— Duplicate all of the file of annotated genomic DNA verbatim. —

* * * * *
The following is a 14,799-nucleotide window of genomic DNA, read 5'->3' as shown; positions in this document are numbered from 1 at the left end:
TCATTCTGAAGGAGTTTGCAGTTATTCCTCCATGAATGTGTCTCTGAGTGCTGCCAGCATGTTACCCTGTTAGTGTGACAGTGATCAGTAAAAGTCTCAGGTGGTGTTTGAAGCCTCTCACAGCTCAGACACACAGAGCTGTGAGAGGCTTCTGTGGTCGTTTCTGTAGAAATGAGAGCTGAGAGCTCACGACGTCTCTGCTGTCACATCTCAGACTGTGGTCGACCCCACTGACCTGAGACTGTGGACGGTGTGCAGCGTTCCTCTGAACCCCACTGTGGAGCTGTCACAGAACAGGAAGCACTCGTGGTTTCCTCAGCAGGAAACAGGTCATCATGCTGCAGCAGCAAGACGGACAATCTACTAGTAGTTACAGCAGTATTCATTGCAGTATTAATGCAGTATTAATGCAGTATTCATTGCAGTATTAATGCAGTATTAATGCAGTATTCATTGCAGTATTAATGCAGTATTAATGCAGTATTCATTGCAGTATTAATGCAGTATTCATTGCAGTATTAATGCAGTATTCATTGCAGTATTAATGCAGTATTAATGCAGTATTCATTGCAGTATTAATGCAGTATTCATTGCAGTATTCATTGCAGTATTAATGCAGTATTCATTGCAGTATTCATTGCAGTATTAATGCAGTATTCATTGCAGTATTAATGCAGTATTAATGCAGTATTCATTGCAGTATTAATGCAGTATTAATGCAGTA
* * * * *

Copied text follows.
The following is a 14,799-nucleotide window of genomic DNA, read 5'->3' as shown; positions in this document are numbered from 1 at the left end:
TCATTCTGAAGGAGTTTGCAGTTATTCCTCCATGAATGTGTCTCTGAGTGCTGCCAGCATGTTACCCTGTTAGTGTGACAGTGATCAGTAAAAGTCTCAGGTGGTGTTTGAAGCCTCTCACAGCTCAGACACACAGAGCTGTGAGAGGCTTCTGTGGTCGTTTCTGTAGAAATGAGAGCTGAGAGCTCACGACGTCTCTGCTGTCACATCTCAGACTGTGGTCGACCCCACTGACCTGAGACTGTGGACGGTGTGCAGCGTTCCTCTGAACCCCACTGTGGAGCTGTCACAGAACAGGAAGCACTCGTGGTTTCCTCAGCAGGAAACAGGTCATCATGCTGCAGCAGCAAGACGGACAATCTACTAGTAGTTACAGCAGTATTCATTGCAGTATTAATGCAGTATTAATGCAGTATTCATTGCAGTATTAATGCAGTATTAATGCAGTATTCATTGCAGTATTAATGCAGTATTAATGCAGTATTCATTGCAGTATTAATGCAGTATTCATTGCAGTATTAATGCAGTATTCATTGCAGTATTAATGCAGTATTAATGCAGTATTCATTGCAGTATTAATGCAGTATTCATTGCAGTATTCATTGCAGTATTAATGCAGTATTCATTGCAGTATTCATTGCAGTATTAATGCAGTATTCATTGCAGTATTAATGCAGTATTAATGCAGTATTCATTGCAGTATTAATGCAGTATTAATGCAGTA